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26 July 2007 Edition

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The Mary Nelis Column

The UDA: Extortion by another name

In his book, The Point of No Return, the renowned journalist Robert Fisk wrote of “the 15 unprecedented days in which a million British citizens, the Protestants of Northern Ireland, staged what amounted to a rebellion against the Crown, and won. During those 15 days, a section of the realm became totally ungovernable”.
Fisk was referring to the loyalist workers’ strike of 1974, which brought down the Sunningdale Assembly. That section of society which Fisk claims became totally ungovernable was the UDA, the private army of unionism, supported by many of the politicians now in power. The outworking of the 1974 strike was being played out in a Carrickfergus housing estate last weekend, when the so-called UDA brigadiers faced each other down in a confrontation between various factions.
A community was held to ransom, families were intimidated out of their homes, a policeman was shot, a person stabbed and weapons including CS gas, a crossbow and baseball bats were seized after this seemingly ungovernable faction of the UDA took control of the housing estate and held the community to ransom.
The power struggle within the UDA’s inner council erupted when ‘brigadiers’ called a press conference to announce the ending of criminality in South East Antrim and a “crackdown on drug peddlers”.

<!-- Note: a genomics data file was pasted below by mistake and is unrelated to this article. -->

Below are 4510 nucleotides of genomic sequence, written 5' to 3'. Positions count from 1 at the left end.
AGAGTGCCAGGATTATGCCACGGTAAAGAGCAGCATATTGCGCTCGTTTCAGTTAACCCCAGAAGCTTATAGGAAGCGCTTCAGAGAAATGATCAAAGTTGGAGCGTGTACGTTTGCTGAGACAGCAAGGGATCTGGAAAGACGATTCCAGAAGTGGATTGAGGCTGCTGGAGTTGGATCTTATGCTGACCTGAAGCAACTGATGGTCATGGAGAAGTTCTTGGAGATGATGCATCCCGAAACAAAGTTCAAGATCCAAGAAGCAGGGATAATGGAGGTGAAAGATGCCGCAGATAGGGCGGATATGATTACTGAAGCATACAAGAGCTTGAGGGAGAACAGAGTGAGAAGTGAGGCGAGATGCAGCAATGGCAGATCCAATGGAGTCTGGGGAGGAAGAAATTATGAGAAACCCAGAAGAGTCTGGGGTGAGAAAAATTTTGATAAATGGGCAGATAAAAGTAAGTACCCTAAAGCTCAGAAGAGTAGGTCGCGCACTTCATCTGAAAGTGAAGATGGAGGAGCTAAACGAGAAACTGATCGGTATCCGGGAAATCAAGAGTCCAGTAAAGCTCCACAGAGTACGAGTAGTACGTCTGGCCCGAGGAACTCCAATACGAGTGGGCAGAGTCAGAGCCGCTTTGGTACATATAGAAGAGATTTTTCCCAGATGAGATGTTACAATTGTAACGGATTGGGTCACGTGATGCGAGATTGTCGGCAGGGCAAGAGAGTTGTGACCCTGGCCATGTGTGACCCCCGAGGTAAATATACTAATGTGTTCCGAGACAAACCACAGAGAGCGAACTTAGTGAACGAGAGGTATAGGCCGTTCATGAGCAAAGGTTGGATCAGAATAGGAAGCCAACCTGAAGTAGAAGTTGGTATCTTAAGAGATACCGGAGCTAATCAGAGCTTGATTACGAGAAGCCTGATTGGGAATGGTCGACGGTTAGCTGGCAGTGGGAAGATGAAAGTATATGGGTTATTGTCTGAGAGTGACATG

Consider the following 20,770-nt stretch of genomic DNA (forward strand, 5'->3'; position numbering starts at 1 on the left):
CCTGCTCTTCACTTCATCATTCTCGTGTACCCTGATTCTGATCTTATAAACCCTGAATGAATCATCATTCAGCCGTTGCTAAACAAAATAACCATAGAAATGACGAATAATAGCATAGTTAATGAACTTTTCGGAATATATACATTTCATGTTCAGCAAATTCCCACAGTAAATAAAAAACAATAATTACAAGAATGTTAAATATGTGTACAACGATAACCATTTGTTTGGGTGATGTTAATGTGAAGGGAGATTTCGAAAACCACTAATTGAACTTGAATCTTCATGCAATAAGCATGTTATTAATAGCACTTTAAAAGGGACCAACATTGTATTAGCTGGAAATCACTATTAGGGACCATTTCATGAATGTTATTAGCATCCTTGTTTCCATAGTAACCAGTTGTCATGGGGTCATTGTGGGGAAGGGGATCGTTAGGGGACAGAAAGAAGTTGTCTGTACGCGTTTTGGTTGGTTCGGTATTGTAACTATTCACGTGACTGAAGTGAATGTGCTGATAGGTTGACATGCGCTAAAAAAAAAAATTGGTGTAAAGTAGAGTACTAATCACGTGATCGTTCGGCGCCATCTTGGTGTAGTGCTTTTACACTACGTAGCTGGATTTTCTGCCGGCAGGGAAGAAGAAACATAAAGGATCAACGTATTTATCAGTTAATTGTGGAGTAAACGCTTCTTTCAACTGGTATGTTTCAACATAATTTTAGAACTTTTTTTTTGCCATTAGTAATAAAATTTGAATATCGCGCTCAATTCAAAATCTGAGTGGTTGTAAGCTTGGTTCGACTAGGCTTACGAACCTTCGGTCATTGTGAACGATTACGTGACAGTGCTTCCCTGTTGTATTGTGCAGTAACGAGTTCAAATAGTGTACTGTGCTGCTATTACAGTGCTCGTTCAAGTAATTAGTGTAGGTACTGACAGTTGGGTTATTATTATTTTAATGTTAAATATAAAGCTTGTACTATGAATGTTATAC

Nowhere else in the world would the leaders of an illegal organisation, which by their own admission have been up to their necks in criminality, never mind their long history of brutal sectarian murders, be paraded before the media as legitimate community representatives.
It’s not the first time that the UDA have used their muscle to take over unionist estates while the police looked on. Indeed, the reluctance of the PSNI to take on the UDA, despite Hugh Orde’s demands for tangible changes from that organisation, will scarcely cause any surprise in the nationalist community. The close encounters between unionist paramilitaries and police agents involved in murders and all sorts of criminality is well recorded.
The armed UDA men who appear on the streets with their weapons have no intention of decommissioning and know that they can expect a bye ball from the PSNI, who, according to their spokesperson, are reluctant to get involved.
That the UDA have turned their guns on the police is nothing new. The first policeman to die at the beginning of the current conflict was shot by the UDA.
The events of last week are part of a familiar saga of infighting within the UDA for political control of the organisation and its lucrative drugs and extortion rackets.
That the Dublin and London governments are bankrolling this illegal sectarian organisation that last week brought terror to their own community is a scandal. The Assembly Social Development Committee is also considering a further injection to the millions the UDA has already received to fund community transformation in unionist areas.
With a multi-million money pot at their disposal and with immunity from prosecution practically guaranteed, the UDA have found a more ‘honest’ means of extorting money.

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